- When it comes to China and the U.S., the world is more divided: 9 countries are more favorable toward China, 13 toward the U.S. and 1 (Spain) split.
Worth noting: Much of this is leader-driven. Views of the U.S. have fallen off a cliff in the Trump era, and even most countries that tend to view Russia favorably take a dim view of Putin.
Smart take: Huawei arrest bombshell
Meng Wanzhou, CFO of Chinese telecom giant Huawei (and the daughter of the company's founder), was arrested in Canada in connection with possible violations of U.S. sanctions on Iran.
Here's an excerpt of Axios contributor Bill Bishop's take from his Sinocism newsletter:
- "The arrest will probably not derail the U.S.-China trade talks. China needs the talks to succeed and so while they may become more contentious I will guess they will not stop."
- "Not that Xi ... needs another reminder of the existential threat that U.S. technological dominance poses, but this case will be used as another rallying point in the increasing efforts to reduce reliance on the U.S., and is just yet another move in the spiraling U.S.-China technology competition."
- "I will say this again: any foreign and especially U.S. technology firm that has supply chain reliance on China needs to be deep into planning for reducing that reliance, no matter how hard, painful and expensive such a shift would be. Frankly boards of directors of those firms are negligent at this point if they are not pushing the company to do this planning."
3. Israel negotiates on Hungary's revisionist Holocaust museum
Israel is negotiating with Hungary's government over the future contents of a new revisionist Holocaust museum to be opened in Budapest, Axios contributor Barak Ravid scoops.
- Israeli officials told Ravid the nationalist right-wing Hungarian government led by Viktor Orbán wants to use the museum to whitewash any involvement of the Hungarian state or the Hungarian people in Nazi crimes during World War II.
Flashback: After Poland passed a controversial law in February making it illegal to attribute crimes committed during the Holocaust to Poland, Israeli Prime Minister Benjamin Netanyahu ended the ensuing diplomatic crisis by cutting a deal with the Polish government and accepting its revisionist narrative.
The big picture: This is another example of a populist government in central Europe trying to rewrite the history of World War II and distance themselves from any history of anti-Semitism or cooperation with the Nazis. Netanyahu's government is accommodating those steps because it needs the support of the central European governments — mainly Hungary, Poland and the Czech Republic — inside the EU.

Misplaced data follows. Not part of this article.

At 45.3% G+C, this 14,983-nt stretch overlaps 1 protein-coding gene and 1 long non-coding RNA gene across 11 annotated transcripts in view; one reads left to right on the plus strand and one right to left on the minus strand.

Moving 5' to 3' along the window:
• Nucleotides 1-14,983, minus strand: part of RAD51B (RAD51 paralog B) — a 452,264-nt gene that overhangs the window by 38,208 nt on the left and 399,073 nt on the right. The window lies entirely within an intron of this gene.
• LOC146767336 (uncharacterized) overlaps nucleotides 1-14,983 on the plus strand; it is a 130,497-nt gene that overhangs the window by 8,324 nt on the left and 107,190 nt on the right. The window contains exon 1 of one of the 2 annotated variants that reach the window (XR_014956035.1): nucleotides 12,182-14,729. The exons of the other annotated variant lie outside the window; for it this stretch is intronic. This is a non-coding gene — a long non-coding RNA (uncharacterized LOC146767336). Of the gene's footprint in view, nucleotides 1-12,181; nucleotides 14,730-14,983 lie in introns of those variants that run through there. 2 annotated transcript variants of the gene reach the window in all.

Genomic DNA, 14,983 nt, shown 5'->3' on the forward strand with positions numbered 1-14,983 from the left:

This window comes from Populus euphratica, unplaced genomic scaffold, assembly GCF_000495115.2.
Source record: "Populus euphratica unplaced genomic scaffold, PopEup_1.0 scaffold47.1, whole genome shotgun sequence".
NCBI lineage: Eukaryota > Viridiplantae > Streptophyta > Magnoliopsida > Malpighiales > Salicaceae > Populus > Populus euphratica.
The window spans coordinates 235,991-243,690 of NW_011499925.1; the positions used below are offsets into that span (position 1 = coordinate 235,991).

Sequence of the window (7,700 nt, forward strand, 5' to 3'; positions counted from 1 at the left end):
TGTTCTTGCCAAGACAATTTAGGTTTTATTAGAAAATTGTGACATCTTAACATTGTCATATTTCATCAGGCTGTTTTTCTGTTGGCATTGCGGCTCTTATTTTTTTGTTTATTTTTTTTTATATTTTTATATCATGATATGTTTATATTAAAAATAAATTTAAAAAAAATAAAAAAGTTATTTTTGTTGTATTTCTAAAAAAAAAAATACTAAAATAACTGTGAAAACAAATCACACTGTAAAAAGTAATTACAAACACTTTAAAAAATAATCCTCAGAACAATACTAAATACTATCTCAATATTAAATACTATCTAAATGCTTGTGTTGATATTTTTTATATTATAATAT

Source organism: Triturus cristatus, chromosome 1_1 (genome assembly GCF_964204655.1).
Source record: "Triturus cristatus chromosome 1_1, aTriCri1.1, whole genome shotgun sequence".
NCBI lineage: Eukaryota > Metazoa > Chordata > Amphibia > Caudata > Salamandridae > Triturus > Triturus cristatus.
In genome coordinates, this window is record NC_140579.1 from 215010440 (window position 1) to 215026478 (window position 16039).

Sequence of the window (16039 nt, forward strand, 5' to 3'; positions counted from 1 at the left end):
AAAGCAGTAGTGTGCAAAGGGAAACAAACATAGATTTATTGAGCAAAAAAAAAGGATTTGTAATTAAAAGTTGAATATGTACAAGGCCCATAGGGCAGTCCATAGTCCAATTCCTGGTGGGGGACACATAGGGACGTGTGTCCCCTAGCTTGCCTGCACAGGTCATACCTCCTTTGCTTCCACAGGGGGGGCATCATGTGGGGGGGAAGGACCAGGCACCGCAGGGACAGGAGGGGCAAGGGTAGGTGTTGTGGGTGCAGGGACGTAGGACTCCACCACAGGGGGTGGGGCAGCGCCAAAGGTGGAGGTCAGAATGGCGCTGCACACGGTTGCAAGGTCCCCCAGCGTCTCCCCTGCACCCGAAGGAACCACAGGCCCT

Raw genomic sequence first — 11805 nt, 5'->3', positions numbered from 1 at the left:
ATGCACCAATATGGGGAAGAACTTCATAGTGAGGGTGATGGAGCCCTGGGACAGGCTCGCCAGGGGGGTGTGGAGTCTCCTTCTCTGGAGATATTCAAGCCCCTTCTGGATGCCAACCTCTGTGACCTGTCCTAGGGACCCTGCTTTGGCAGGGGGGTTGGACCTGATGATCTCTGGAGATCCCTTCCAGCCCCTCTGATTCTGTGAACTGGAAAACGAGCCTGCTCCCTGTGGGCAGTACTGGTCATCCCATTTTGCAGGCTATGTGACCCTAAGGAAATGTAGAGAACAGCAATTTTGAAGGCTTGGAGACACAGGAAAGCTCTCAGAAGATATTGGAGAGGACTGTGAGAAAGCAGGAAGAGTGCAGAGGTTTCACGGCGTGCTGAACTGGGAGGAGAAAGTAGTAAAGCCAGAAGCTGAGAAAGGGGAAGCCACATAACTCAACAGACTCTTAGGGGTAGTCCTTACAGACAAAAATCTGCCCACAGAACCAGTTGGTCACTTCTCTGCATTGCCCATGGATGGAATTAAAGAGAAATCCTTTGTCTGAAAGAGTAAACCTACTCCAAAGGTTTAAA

Go deeper: Read the full report.
Bonus: Global emissions tick up in 2018
4. Africa: Morocco's harsh methods to block migrants
Moroccan authorities are using force and committing human rights violations amid efforts to block migrants from crossing into Europe, migrants and rights groups told Al Jazeera correspondent Faras Ghani:
"These 'preventive measures' include routine police raids to move migrants from the country's north to the south. ... According to Amnesty International, at least 5,000 people have been 'swept up in the raids' around Morocco, 'piled onto buses and abandoned in remote areas close to the Algerian border or in the south.'"
- "'Morocco is using these migrants as a pressure card in negotiations with the European Union,'” says Said Tbel, of the Moroccan Human Rights Association. “'It takes them to the border cities to put pressure on Europe. When they get what they want, these migrants are moved back south.'"
- "'I have been taken to the south 10 times,' a migrant from Ivory Coast, who did not wish to be identified, said at a camp by the main bus station in the port city of Casablanca. 'I was arrested and put in a police car with dogs. From the police station, I was put on a bus with other migrants and taken near the Algerian border. I then had to beg on the streets to make enough money for a bus ride back up.'"
- "[T]he migrants are forced to sleep on the streets, under bridges or in makeshift shelters until they can collect enough money ... to make their way back up north. They then need to save up enough for a spot on the boat destined for Spain."
Go deeper: Read the full Al Jazeera report
5. Europe: First far-right wins in Spain since Franco era
Meanwhile, in Spain ... Local elections in Andalusia on Sunday gave the fiercely nationalistic and socially conservative Vox party 12 of the provincial assembly’s 105 seats.